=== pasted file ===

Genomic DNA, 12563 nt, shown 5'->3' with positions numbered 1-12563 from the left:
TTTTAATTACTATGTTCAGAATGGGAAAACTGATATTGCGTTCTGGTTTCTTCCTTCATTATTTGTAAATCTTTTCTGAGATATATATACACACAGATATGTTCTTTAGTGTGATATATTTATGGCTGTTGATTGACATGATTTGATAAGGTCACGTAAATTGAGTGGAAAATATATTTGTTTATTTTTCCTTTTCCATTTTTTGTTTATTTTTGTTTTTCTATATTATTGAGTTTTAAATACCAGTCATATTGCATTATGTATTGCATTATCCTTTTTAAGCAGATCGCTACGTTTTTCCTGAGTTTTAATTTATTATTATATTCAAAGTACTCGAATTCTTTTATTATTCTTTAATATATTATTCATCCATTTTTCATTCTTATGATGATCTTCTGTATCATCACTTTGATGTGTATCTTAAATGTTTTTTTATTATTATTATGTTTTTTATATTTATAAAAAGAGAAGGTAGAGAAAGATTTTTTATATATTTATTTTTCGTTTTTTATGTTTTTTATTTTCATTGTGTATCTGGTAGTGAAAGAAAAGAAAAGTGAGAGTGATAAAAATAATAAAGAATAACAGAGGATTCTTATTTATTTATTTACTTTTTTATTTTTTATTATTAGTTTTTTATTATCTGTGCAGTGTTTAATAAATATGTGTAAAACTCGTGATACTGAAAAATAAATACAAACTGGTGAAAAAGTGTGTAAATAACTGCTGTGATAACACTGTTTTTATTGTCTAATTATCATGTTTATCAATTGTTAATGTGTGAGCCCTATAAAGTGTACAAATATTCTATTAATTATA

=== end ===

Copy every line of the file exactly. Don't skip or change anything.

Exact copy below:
Genomic DNA, 12563 nt, shown 5'->3' with positions numbered 1-12563 from the left:
TTTTAATTACTATGTTCAGAATGGGAAAACTGATATTGCGTTCTGGTTTCTTCCTTCATTATTTGTAAATCTTTTCTGAGATATATATACACACAGATATGTTCTTTAGTGTGATATATTTATGGCTGTTGATTGACATGATTTGATAAGGTCACGTAAATTGAGTGGAAAATATATTTGTTTATTTTTCCTTTTCCATTTTTTGTTTATTTTTGTTTTTCTATATTATTGAGTTTTAAATACCAGTCATATTGCATTATGTATTGCATTATCCTTTTTAAGCAGATCGCTACGTTTTTCCTGAGTTTTAATTTATTATTATATTCAAAGTACTCGAATTCTTTTATTATTCTTTAATATATTATTCATCCATTTTTCATTCTTATGATGATCTTCTGTATCATCACTTTGATGTGTATCTTAAATGTTTTTTTATTATTATTATGTTTTTTATATTTATAAAAAGAGAAGGTAGAGAAAGATTTTTTATATATTTATTTTTCGTTTTTTATGTTTTTTATTTTCATTGTGTATCTGGTAGTGAAAGAAAAGAAAAGTGAGAGTGATAAAAATAATAAAGAATAACAGAGGATTCTTATTTATTTATTTACTTTTTTATTTTTTATTATTAGTTTTTTATTATCTGTGCAGTGTTTAATAAATATGTGTAAAACTCGTGATACTGAAAAATAAATACAAACTGGTGAAAAAGTGTGTAAATAACTGCTGTGATAACACTGTTTTTATTGTCTAATTATCATGTTTATCAATTGTTAATGTGTGAGCCCTATAAAGTGTACAAATATTCTATTAATTATA